6th October Admitted to hospital due to some kind of injury ? As the Company was stationed in Manchester, he may well have been taken to either Manchester Royal Infirmary or Crumpsall Hospital, which were local to Didsbury in Manchester. Investigation found no medical records at these hospitals.

12th December Admitted to Hillingdon hospital again as M.P. 47 (Military Personel No: 47), due to the location to Cowley at the age of 41. He was admitted by Ambulance on the 12th with the diagnosis of Arthritis and placed on Ward An.8 where he was identified as having bed baths only. On the admission page it also states Order: E.O. (Caused by Explosive Ordinance perhaps).
London Metropolitan Archives Ref: HLU/HIL/23, admissions book page 49.

Again during this period he was able to recover at home, whilst still remaining under the care of the Hospital. Again when required, he would have worn the distinctive red tie and white shirt with his battledress.

1946

15th May Hospital discharge book states M.P. 47 being invalided from the service on this date. Following medical decision to invalid from the service.

2nd July LMA date as discharge from Ward An.5 Hillingdon hospital of M.P. 47 record no: 46/320. Diagnosis was Polyarthritis, inflammation of muscles in several joints at the same time. Treatment would have been made over a slow, extensive period with the prescription of high doses of steroids. Once the advisable bed rest had been completed and the acute inflammation had died down, active exercise was necessary to build up the strength of the muscles again. Although full recovery will conclude, many have to stay on full treatment for 2 or more years, due to the risk of relapse (inflammatory condition flaring up again). What caused this case of Polyarthritis is unknown, but it is thought to be an ‘autoimmumne’ condition in which the body’s defence system over-reacts and causes damage to tissues in the body. It could be brought about by a traumatic injury, notably in athletes and industrial workers, especially if the injuries have been ignored (which injuries to the feet tended to be).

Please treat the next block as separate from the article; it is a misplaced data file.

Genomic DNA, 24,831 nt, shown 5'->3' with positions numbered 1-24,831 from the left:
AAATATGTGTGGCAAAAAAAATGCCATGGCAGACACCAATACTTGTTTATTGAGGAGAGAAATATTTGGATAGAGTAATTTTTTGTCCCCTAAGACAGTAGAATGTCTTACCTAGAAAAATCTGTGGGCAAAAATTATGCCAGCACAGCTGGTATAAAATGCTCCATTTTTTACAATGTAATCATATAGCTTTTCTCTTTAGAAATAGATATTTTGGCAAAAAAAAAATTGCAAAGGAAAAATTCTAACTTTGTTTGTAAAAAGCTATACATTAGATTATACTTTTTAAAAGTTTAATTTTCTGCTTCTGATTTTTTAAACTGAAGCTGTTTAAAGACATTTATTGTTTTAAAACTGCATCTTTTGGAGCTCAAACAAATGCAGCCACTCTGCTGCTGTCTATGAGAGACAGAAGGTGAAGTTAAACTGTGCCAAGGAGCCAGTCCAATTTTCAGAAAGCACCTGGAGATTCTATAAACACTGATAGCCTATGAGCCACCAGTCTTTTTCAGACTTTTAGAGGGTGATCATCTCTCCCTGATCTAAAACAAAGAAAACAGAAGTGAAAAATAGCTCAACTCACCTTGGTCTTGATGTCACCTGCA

Any of the work carried out by a RE Bomb Disposal Company could fall into the category of an industrial worker, with the hard heavy manual labouring that they had to perform in digging down to UXB’s or unloading heavy plant equipment. Another cause, which could create this condition, was nerve damage!Perhaps a result of UXB work ?
London Metropolitan Archives Ref: HLU/HIL/23, discharge book page 73.

4th July Hospital discharge book states the disposal of M.P. 47 to Blackpool, possibly back to a RE evaluation centre for medical examination.

5th July Ministry of Defence date as discharged from hospital and back to the ranks.

8th September Discharged from the Army due to permanently unfit for any form of Military service. This was a normal discharge for someone who had been injured and was no longer required to do any Military service.

Service with the colours: 17th June 1943 to 8th September 1946

Norway citation from King Olav sent out to all who served in Norway.
From correspondence by Ex BD servicemen, the citation was also signed by King Haakon of Norway and the King Olav citations were issued as replacements or later issue citations.

Testimonial on leaving the service :
A conscientious and hardworking man. He has always carried out his duties assigned to him in an efficient and satisfactory manner.
Military Conduct: Very Good

Medals issued:
1939-45 Star
France and Germany Star
Defence Medal
War Medal 1939-45

Possibility of entitlement to General Service Medal with clasp "Bomb & Mine Clearance 1945-49 ", due to being invalid out of service in UXB work.
Minimum number of days service for the entitlement of this medal was 180 days in the UK or being invalid from the service due to UXB work.